This is among the five best books I have read in more than 60 years as a reader. Though it runs 1250 pages, divided into three volumes,I raced through it as if it were a thriller. And in a way it is: a James Bond novel minus the bad guys as if written by James Joyce in the style of Ulysses. Everything in all three volumes pulls the reader toward the climax in Vol.3, so if it seems nothing is happening in Vol. 1, keep going for the payoff. But don't forget anything you read in Vol. 1 or Vol.2 bec ...more
Oct 13, 2011 rated it it was amazing
This three-volume series just blew me away. I read the second and third volumes back to back – and what a joy it was. The first volume was heavy on introspection and reflection. The plot gets going in the second volume (one incident in one night) and thickens in the third which is the largest volume. As I said in the review of the first one, you shouldn’t read Marias for the plot, even though this turns out to be not a bad story. The writing (props to Margaret Costa for a superb translation) is ...more
Jan 25, 2010 rated it really liked it
Shelves: iberia
Should one never tell anyone anything? How responsible are we for the consequences of our actions, our words, our thoughts? Do we really know ourselves, and, if we think we do, how long will this self-knowledge last? Are we ever the same tomorrow as are today?

Having spent a couple of years with *Your Face Tomorrow* (I read each volume pretty much as they were released), I’m still not sure I know the answer to any of these questions, which permeate the whole of the text. But therein lies the won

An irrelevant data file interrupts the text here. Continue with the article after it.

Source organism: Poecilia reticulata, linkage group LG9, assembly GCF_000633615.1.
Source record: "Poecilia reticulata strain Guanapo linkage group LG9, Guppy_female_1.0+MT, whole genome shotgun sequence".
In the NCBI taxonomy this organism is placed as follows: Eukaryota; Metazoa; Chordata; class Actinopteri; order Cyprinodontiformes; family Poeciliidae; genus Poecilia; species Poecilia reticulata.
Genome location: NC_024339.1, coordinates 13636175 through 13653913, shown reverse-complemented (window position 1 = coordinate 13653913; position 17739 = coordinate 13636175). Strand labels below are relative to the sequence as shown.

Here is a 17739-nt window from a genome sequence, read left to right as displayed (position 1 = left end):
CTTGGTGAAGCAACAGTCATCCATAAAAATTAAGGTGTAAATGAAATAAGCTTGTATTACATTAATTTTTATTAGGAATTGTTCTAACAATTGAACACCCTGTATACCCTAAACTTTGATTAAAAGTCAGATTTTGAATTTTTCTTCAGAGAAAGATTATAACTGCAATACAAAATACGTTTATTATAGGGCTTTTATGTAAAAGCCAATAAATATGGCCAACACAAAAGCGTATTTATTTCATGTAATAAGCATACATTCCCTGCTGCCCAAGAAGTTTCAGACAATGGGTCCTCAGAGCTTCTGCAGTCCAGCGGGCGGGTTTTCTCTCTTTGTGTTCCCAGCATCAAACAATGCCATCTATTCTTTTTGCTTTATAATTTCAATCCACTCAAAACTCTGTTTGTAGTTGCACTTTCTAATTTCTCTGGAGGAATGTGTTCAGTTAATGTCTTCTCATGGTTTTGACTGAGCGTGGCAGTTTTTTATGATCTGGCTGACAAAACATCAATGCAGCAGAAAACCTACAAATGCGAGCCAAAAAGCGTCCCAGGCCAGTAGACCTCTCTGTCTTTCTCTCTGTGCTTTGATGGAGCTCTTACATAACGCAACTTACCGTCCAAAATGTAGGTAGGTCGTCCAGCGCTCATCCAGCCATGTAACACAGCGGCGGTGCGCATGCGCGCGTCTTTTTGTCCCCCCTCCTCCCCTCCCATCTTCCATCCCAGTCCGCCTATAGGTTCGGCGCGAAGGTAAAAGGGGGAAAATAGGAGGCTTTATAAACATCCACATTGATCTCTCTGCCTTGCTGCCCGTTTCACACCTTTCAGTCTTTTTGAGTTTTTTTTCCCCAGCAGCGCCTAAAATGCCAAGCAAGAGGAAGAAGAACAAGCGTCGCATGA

Ania (double.bookspresso)
Nov 01, 2013 rated it it was amazing
Finally made it! So little time to read recently... But now I feel fullfilled, I was waiting for the Polish edition about a year or more. And when the whole 'your face tomorrow' adventure is over, I am full of doubts. The only thing I'm sure is the genius of Javier Marias's writing. The main question is: how much of the story is true? How many facts did he use or borrow from his father's and his friend's biographies? Have to figure it out. Although it's a pity that the story of Tupra and Perez-N ...more
Mat Sletten
Jan 09, 2014 rated it it was amazing
I've praised the previous 2 volumes of this book, and this cemented what I already suspected while reading the first volume - this is one of the best books I've read. It is not action forward, but the writing is filled with obsessive detail and fantastic insight that I looked forward to every moment I had with the story. It's best to indulge long sits with these volumes as that is how they work best for a reader. I can't get over much Marias writing has changed how I read character. At it's hear ...more
Jonathan yates
Jun 07, 2010 rated it it was amazing
Awesome, generally as a reader i have been lost in the world of dead writers and this is a voice that's alive and compelling, a three volume set that explores only a few social interactions, but manages to weave a story of how people interact with each other and a narrative of violence that given the ease of the present seems shocking and is awesome because it is very real.
Highly recommended
Jan 30, 2013 rated it really liked it  ·  review of another edition
A lot of other reviewers here have done a fantastic job of analysing such a dense book (in ideas, and yes in pages if you amalgamate the trilogy)so let me just say Your Face Tomorrow is well worth a read if you want you like a bit of philosophy in your novels. There is scant plot (one conversation, lasting maybe an evening, takes up a hundred pages) Marias command of language is such that the words dance off the pages.
Perfect for folks who read spy novels and think, "What's with all this action? What I really want is TONS of character development!" ...more
Feb 01, 2010 rated it it was amazing